After letting Internet Explorer 6 go for years without any significant updates, Microsoft has been trying to make up for lost time by releasing a series of previews and betas for IE 7. The first preview was released to the public in January, and Beta 2 followed on its heels in April. Now, Microsoft has unveiled a third and possibly final beta of its new web browser.
There are no significant changes to the rendering engine, as Microsoft promised web developers in March that the layout engine was “feature complete” and that they could start testing their sites with the new browser. However, the new beta does offer many bug fixes, performance enhancements and minor user interface tweaks.
As with Beta 2, the new version requires Windows XP with SP2 installed. Versions are also available for Windows XP Pro x86-64, and for both x86 and Itanium versions of Windows Server 2003. Microsoft recommends uninstalling Beta 2 or earlier if installed, although the release can be installed on top of Beta 2 if you feel like living dangerously. Installing IE 7 involves running Windows Genuine Advantage to check to see if you are running a “valid” copy of Windows twice: once before you download the installer, and a second time after the installation routine begins. While this may please people who really love to feel validated, it seems a tad overkill for installing a beta version of a free browser.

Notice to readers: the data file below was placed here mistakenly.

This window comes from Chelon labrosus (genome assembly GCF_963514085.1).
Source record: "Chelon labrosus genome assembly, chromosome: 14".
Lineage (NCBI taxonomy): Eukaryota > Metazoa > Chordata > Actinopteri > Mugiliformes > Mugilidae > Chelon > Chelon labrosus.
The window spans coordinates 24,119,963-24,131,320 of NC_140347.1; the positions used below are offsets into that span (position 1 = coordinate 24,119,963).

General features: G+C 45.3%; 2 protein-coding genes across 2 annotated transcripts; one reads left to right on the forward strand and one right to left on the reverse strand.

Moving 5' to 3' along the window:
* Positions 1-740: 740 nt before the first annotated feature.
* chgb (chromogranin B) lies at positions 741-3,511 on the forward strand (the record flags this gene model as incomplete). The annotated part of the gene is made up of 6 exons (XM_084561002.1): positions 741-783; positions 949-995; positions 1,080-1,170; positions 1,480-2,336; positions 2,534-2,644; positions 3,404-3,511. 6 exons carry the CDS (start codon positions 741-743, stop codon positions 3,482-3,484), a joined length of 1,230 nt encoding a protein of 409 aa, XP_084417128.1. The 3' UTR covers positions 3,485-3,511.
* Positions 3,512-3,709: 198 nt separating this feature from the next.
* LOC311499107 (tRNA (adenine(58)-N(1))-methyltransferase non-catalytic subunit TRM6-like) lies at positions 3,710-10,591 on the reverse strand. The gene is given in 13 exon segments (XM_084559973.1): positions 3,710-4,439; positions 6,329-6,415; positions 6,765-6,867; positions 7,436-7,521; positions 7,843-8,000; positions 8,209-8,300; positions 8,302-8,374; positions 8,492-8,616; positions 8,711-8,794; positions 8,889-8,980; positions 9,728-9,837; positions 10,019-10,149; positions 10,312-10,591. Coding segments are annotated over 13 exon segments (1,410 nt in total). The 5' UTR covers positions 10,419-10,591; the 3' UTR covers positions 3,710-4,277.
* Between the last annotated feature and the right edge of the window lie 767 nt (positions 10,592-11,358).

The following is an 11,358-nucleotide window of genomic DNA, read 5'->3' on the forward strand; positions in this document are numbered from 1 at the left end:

Improvements over Beta 2 are mostly bug fixes, although some welcome changes have been added to the user interface. Like most other tabbed browsers, Beta 3 now allows you to change the order of the tabs by dragging and dropping them into a new place. RSS feeds can now be updated all at once instead of one feed at a time, and there are more options for marking all feeds as read. For those people who missed their e-mail button on the main toolbar, the new beta allows it to be put back in. The crazy arrangement with the menu bar sandwiched in between the address bar and the toolbar is still there by default, and although it is possible to unlock these toolbars and drag them to more sensible places, you still can’t place the menu bar above the address bar, where most everone in the universe would expect it to be.
IE 7 Beta 3’s Toolbar, with the “Classic” menu bar disabled.
Microsoft continues to promote their new web site devoted to showcasing third-party plugins for IE 7, no doubt to compete with the many Firefox plugins available. Internet Explorer 7 does a good job of catching up to other browsers on the market, although Opera and Firefox users may not see anything new here that is compelling enough to get them to switch. However, IT managers will no doubt welcome the extra security features, including antiphishing tools that warn users when they are visiting spoofed sites.
Internet Explorer 7 is scheduled for a final release near the end of 2006, and although this is the last scheduled “beta,” there may be additional Release Candidate previews before that time.